This region is included in an ongoing scientific and community stakeholders habitat connectivity collaboration between Washington and British Columbia, and has been identified as important in numerous discussions in the Cascadia Partner Forum as we consider our priority issues and contribution to the Great Northern Landscape Conservation Cooperative’s Science Plan.  Learn more and comment through October 12, 2015 on the Protected Areas Framework website for this proposal.

Great Northern LCC 2015 funding brings resources to Cascadia

The Great Northern LCC announced the commitment of $700,000 to landscape science, information management, and capacity support for the fiscal year 2015 including several projects covering the Cascadia landscape.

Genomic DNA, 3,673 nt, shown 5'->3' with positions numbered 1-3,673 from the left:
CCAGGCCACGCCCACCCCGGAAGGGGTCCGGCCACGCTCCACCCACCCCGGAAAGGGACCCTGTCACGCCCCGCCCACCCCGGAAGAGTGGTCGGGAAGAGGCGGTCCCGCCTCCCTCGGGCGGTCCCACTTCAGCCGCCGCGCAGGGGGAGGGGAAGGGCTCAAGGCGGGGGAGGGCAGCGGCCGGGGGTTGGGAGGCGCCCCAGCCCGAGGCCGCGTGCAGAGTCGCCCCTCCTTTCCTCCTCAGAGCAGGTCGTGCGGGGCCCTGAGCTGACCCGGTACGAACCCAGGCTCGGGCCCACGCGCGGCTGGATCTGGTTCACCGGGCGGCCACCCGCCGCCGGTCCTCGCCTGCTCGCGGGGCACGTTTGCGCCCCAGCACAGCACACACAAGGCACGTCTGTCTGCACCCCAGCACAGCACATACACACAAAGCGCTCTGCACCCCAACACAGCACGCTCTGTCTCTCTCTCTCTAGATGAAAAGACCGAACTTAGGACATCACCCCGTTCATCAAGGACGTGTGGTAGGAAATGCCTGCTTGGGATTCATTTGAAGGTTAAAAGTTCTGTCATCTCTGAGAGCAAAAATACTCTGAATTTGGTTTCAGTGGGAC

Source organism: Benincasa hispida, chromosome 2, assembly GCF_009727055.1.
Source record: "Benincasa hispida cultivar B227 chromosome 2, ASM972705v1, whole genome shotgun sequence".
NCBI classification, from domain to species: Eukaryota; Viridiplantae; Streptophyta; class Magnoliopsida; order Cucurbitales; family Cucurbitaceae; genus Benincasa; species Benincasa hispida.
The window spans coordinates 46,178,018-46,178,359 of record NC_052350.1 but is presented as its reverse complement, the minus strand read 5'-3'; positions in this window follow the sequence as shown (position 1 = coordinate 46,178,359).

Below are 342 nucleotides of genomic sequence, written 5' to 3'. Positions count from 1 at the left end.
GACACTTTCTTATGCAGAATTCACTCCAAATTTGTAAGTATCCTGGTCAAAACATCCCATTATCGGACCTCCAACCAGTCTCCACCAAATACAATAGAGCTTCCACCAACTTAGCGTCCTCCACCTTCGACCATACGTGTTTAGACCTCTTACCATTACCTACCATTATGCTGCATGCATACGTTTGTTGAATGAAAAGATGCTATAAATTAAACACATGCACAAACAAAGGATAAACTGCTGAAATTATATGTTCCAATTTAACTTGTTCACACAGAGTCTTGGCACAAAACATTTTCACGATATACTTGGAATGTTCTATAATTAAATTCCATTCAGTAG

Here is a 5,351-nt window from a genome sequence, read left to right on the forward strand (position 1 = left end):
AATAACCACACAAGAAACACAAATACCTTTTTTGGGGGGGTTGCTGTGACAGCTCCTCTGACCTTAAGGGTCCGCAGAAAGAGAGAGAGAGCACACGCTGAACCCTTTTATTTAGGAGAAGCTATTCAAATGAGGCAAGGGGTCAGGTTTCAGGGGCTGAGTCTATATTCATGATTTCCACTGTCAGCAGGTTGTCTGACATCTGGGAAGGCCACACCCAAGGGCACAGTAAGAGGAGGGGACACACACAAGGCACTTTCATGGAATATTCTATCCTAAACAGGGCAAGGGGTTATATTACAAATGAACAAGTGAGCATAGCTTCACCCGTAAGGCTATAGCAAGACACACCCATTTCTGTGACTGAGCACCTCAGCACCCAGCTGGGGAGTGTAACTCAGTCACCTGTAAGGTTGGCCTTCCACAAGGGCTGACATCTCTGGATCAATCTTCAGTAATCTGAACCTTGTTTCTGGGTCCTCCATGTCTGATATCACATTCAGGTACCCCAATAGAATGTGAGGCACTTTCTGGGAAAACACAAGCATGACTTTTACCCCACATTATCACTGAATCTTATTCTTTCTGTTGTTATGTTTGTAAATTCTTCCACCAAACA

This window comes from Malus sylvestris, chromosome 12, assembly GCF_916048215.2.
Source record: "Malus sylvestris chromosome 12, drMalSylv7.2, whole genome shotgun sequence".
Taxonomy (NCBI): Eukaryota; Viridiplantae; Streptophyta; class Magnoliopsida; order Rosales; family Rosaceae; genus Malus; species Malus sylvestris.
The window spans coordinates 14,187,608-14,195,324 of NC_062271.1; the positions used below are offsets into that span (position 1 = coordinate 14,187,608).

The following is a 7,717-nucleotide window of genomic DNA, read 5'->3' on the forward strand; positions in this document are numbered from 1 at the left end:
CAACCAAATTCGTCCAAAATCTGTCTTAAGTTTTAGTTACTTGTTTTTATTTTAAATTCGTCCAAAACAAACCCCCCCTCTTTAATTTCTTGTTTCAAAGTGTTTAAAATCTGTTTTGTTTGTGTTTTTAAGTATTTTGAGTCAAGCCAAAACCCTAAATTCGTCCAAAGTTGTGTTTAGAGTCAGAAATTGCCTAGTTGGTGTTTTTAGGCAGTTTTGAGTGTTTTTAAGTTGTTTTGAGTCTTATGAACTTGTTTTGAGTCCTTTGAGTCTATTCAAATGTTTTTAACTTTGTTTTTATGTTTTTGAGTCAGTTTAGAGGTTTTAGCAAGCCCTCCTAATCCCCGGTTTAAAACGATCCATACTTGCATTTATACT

The Great Northern LCC continued its support for the work of our partner forum with $15,000 to track and foster implementation and update to conservation design for four Great Northern LCC conservation targets underway towards completion currently (see the priority issues we are currently working on) while initiating conservation design on two new conservation targets (Canada lynx and bull trout) to contribute to Cascadia-wide climate adaptation strategies and provide input and integration to the courser scale GNLCC-wide Science Plan’s established objectives, threats, metrics, and conservation actions for each target. Additionally we propose to continue our work to create a transboundary network of practitioners coordinating to increase the adaptive capacity of the ecosystems and species of Cascadia, while facilitating a Cascadia-wide discussion and identification of spatial priority landscapes that contribute to our resilient landscape vision.

Additionally, the Great Northern LCC is contributing: